The number of permanent staff appointments across the Midlands continued to fall in November, as has been the case in each of the past 11 months. The decline was moderate overall, with anecdotal evidence linking it to continued political uncertainty. The reduction was the slowest since April, however.
Of the four monitored English regions, only the Midlands and the South reported a decline in permanent placements, with the South recording a sharper fall.
Recruitment firms across the Midlands reported an increase in temporary billings in November, extending the current sequence of increase to three months. The latest rise was solid overall, albeit the softest in the aforementioned sequence.
The Midlands reported the sharpest uptick of the four monitored English regions, followed by the North. The South was the only area to record a decline in temp billings in November.
November data signalled a further uptick in permanent vacancies across the Midlands. The increase was only marginal, however, and among the softest in the current 94-month sequence of growth. That said, the rise in the Midlands outpaced the UK average.
Meanwhile, temporary vacancies across the Midlands rose further in November, with the rate of growth accelerating to an eight-month high. The increase in the Midlands was solid, and in line with that seen at the UK level. All four of the monitored English regions registered an increase in temp staff demand in November, the sharpest of which was seen in the North.
Permanent staff supply falls sharply in November
Recruiters in the Midlands reported a further reduction in the availability of permanent candidates in November, stretching the current sequence of decline to more than six-and-a-half years. Respondents associated the latest fall, which was sharp overall, with economic and political uncertainty.
That said, of the four monitored English regions, only the South reported a softer rate of decline than that seen the Midlands.
Temporary staff availability continued to fall in November, as has been the case in each month since August 2013. Respondents linked the decline to candidate shortages amid continued Brexit uncertainty. Moreover, the latest reduction was the fastest since January and marked overall.
For the second month running, the Midlands reported the quickest contraction across the four monitored English regions, with the rate of decline notably faster than the UK average. Falls were also recorded in the South and London, while the North bucked the downward trend and was the only area to record a rise in temporary staff availability in November.
Rate of permanent salary inflation eases to six-and-a-half year low
November survey data signalled a further increase in permanent staff salaries. The rise was only marginal overall, however, with the rate of inflation easing to the slowest since May 2013.
All of the four monitored English regions reported an increase in permanent salaries in November. The Midlands reported the softest rise, while the rate of salary inflation was sharpest in the North.
Average hourly pay rates for temporary staff rose further in November, as has been the case in each month since February 2013. The latest increase was solid overall, with anecdotal evidence linking inflation to stronger demand for temps alongside candidate shortages.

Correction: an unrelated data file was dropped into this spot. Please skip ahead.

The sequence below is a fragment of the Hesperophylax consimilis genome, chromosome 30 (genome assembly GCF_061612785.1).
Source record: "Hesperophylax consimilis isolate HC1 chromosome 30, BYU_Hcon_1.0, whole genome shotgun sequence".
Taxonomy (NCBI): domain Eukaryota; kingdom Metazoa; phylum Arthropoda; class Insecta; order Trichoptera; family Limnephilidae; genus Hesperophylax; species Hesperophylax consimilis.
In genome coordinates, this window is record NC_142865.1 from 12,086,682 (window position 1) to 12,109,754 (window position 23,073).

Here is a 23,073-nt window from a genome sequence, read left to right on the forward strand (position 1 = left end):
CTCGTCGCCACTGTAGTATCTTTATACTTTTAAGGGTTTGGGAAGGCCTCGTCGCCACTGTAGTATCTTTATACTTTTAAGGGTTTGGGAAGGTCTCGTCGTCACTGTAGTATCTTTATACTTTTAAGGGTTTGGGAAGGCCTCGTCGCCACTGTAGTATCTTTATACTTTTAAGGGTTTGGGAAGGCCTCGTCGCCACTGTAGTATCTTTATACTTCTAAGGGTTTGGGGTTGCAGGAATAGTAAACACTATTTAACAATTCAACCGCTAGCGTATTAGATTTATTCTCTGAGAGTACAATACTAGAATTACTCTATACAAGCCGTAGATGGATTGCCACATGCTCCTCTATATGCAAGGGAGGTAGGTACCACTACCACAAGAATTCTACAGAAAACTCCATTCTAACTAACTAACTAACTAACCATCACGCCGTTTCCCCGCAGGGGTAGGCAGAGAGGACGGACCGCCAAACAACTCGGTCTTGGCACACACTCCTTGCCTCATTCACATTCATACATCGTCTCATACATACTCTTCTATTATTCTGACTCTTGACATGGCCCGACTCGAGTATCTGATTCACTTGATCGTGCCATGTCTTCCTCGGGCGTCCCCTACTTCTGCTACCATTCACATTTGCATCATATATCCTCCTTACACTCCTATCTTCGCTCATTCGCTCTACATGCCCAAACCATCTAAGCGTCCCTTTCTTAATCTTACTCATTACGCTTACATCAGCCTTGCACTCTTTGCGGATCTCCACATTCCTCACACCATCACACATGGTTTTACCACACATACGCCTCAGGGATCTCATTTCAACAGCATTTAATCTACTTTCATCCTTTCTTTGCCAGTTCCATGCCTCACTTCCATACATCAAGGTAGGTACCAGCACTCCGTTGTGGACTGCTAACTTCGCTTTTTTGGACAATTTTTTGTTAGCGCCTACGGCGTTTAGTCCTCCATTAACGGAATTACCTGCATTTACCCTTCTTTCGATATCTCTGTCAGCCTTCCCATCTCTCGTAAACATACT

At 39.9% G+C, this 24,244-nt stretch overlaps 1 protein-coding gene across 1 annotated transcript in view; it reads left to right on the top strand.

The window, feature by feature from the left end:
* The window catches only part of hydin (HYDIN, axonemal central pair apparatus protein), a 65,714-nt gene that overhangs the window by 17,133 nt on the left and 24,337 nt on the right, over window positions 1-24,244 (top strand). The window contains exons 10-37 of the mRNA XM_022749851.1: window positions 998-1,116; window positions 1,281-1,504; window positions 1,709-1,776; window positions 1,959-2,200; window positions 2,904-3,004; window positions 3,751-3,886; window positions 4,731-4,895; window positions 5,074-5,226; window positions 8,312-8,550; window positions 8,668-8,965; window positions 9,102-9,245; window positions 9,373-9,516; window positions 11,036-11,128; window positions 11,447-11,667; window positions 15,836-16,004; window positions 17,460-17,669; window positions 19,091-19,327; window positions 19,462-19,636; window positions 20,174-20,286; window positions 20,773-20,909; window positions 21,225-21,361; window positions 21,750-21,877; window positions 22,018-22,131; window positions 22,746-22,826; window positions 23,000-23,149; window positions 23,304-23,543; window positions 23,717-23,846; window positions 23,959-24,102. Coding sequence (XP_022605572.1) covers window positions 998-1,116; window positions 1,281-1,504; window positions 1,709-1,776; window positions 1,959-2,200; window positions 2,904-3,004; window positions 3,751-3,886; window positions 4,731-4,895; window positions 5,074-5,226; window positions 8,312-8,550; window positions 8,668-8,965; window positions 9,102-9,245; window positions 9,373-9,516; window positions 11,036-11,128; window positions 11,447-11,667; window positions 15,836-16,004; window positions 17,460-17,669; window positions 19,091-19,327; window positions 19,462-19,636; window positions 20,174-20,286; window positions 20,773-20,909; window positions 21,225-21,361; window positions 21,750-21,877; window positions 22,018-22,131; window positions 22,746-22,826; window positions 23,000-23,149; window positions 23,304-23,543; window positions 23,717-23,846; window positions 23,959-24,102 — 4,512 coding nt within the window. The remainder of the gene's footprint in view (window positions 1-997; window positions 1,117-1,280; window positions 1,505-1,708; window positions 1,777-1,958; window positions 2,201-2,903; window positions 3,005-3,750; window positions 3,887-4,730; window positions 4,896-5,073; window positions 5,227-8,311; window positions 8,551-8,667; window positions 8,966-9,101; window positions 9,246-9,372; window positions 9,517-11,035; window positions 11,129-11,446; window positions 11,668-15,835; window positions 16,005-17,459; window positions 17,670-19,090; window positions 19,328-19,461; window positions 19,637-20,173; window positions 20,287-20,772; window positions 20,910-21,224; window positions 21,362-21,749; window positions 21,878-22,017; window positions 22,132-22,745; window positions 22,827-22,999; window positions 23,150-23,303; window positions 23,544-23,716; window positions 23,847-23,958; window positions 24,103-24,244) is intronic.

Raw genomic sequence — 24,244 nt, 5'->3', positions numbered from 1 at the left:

The increase was among the slowest in the aforementioned sequence of inflation, despite quickening slightly from October. All of the four monitored English regions recorded a rise in temporary wages in November. The South reported the sharpest increase, followed by London and the Midlands, while the rate of wage inflation was softest in the North.
Commenting on the latest survey results, Kate Holt, People Consulting Partner at KPMG, said: “The festive period is usually a good time for those who are seeking Christmas temp roles, particularly whilst average hourly pay rates are on the rise. So now’s a good time for anyone who’s looking to make some extra cash over the Christmas season.
“We’ve seen a consistent decline in permanent placements for almost a year now and it seems unlikely that we’ll see this shift before going into the New Year. Employers will be hoping for a more stable political environment in 2020 to enable them to confidently plan and invest in hiring new talent.”
Neil Carberry, Chief Executive at the REC, said: “Today’s figures show exactly why this election needs to focus on work. The jobs market is still strong, but uncertainty is taking its toll. In the Midlands, permanent placements have now fallen for 11 months in a row and vacancies growth is around its weakest for a decade. Any incoming government must move quickly to boost business confidence and implement policies that will help companies and individuals to make great work happen.
“With that in mind, it was good to hear Sajid Javid say that a Conservative government would review the planned changes to IR35 if they win the general election, alongside similar commitments from Labour and the Liberal Democrats. Everyone should pay the right amount of tax – and that must mean thinking again and stopping 2020 implementation. Contractors and the self-employed are a vital part of the UK’s flexible labour market, and current implementation plans risk rewarding those who avoid tax whilst punishing hundreds of thousands of compliant contractors and agencies. It is essential that these tax changes are only brought in when it’s clear they can be implemented effectively, with proper regulation of umbrella companies and effective enforcement.”